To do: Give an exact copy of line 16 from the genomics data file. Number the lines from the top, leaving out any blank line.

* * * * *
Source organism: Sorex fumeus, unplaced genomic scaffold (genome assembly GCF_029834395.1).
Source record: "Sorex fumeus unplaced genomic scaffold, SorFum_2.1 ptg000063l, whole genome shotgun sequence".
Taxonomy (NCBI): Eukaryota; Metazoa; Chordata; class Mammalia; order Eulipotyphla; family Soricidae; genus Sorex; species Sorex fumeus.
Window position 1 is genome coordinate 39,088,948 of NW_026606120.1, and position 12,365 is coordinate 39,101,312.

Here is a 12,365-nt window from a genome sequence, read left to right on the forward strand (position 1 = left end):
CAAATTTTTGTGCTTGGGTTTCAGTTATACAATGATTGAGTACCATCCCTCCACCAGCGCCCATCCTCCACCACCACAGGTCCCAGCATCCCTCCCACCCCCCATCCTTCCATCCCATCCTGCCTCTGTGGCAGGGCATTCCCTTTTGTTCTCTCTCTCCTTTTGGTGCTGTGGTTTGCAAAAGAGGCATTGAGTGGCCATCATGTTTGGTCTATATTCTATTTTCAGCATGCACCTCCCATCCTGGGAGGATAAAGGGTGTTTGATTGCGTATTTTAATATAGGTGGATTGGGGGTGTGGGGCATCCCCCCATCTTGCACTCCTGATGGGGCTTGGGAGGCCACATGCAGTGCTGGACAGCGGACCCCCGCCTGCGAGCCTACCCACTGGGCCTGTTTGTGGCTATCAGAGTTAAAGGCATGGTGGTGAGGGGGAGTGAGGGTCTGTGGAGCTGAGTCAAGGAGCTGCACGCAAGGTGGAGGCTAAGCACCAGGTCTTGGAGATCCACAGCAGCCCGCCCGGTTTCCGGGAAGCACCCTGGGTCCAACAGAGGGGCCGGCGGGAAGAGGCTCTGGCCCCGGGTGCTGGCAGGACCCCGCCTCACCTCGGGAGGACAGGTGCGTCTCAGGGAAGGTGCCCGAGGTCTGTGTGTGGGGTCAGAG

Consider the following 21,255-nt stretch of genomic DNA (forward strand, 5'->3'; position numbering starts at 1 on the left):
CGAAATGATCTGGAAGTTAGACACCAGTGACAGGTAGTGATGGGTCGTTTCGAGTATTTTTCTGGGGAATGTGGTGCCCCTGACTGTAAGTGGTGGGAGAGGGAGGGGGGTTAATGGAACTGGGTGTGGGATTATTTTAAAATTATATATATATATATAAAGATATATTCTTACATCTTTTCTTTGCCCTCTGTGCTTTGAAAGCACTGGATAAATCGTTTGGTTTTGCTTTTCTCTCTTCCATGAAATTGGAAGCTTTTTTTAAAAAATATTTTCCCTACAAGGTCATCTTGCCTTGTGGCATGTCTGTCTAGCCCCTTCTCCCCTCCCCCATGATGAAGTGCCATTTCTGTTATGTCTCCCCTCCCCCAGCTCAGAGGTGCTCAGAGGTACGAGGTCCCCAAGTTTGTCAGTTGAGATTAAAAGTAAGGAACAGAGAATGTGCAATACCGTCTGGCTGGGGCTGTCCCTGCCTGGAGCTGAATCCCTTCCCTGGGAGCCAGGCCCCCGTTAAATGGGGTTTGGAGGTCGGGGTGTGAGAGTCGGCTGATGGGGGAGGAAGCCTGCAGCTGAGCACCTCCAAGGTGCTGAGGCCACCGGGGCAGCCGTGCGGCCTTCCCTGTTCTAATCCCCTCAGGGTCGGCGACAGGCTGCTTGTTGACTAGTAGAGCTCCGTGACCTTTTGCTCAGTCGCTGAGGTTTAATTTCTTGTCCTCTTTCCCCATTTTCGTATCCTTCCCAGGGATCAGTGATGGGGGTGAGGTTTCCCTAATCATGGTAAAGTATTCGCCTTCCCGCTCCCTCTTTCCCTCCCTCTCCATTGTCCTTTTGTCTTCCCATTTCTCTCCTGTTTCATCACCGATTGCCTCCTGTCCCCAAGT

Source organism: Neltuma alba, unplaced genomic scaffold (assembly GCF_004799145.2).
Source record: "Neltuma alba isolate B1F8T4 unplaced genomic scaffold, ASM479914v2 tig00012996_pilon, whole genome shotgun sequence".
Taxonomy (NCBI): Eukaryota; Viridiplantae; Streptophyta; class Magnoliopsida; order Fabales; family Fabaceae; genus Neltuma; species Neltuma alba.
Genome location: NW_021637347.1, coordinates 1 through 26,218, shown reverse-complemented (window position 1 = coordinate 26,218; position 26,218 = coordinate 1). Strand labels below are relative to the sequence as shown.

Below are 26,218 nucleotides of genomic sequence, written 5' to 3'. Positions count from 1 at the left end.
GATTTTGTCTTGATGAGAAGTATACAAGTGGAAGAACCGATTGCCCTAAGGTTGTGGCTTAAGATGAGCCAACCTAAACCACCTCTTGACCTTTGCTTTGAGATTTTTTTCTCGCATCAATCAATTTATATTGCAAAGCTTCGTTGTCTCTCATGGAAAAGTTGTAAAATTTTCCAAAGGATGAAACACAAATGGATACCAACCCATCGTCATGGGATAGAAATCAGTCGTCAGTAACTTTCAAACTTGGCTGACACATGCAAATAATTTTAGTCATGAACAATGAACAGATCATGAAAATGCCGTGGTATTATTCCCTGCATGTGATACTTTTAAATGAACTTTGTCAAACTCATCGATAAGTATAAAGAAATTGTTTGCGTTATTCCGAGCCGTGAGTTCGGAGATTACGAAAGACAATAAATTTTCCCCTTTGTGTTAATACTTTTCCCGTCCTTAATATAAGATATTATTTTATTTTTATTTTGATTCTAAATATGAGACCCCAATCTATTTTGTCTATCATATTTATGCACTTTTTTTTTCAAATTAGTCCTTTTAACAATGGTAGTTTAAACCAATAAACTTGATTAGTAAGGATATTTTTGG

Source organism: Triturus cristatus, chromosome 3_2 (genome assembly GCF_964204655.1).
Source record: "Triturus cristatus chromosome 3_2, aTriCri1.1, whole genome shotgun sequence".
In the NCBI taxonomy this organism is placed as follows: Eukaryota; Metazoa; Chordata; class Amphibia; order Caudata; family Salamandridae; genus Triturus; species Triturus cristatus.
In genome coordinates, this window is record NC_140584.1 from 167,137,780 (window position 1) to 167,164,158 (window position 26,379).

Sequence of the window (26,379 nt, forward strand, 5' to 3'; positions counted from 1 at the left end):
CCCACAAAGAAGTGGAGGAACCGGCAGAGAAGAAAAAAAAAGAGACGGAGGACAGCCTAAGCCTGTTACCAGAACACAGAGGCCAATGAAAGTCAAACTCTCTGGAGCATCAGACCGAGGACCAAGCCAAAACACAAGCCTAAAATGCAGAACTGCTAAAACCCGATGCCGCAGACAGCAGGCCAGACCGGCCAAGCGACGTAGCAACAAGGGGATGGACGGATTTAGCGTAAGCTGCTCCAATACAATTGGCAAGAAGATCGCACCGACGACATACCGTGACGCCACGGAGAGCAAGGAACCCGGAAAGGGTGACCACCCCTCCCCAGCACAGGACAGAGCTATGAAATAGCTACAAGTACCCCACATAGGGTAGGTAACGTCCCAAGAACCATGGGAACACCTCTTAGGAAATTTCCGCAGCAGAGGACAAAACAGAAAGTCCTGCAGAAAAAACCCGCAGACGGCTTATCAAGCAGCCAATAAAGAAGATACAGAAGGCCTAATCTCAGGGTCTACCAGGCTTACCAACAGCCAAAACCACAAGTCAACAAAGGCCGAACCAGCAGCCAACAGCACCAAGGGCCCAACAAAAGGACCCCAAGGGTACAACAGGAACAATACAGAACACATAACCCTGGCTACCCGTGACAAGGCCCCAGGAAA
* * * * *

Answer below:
Source record: "Triturus cristatus chromosome 3_2, aTriCri1.1, whole genome shotgun sequence".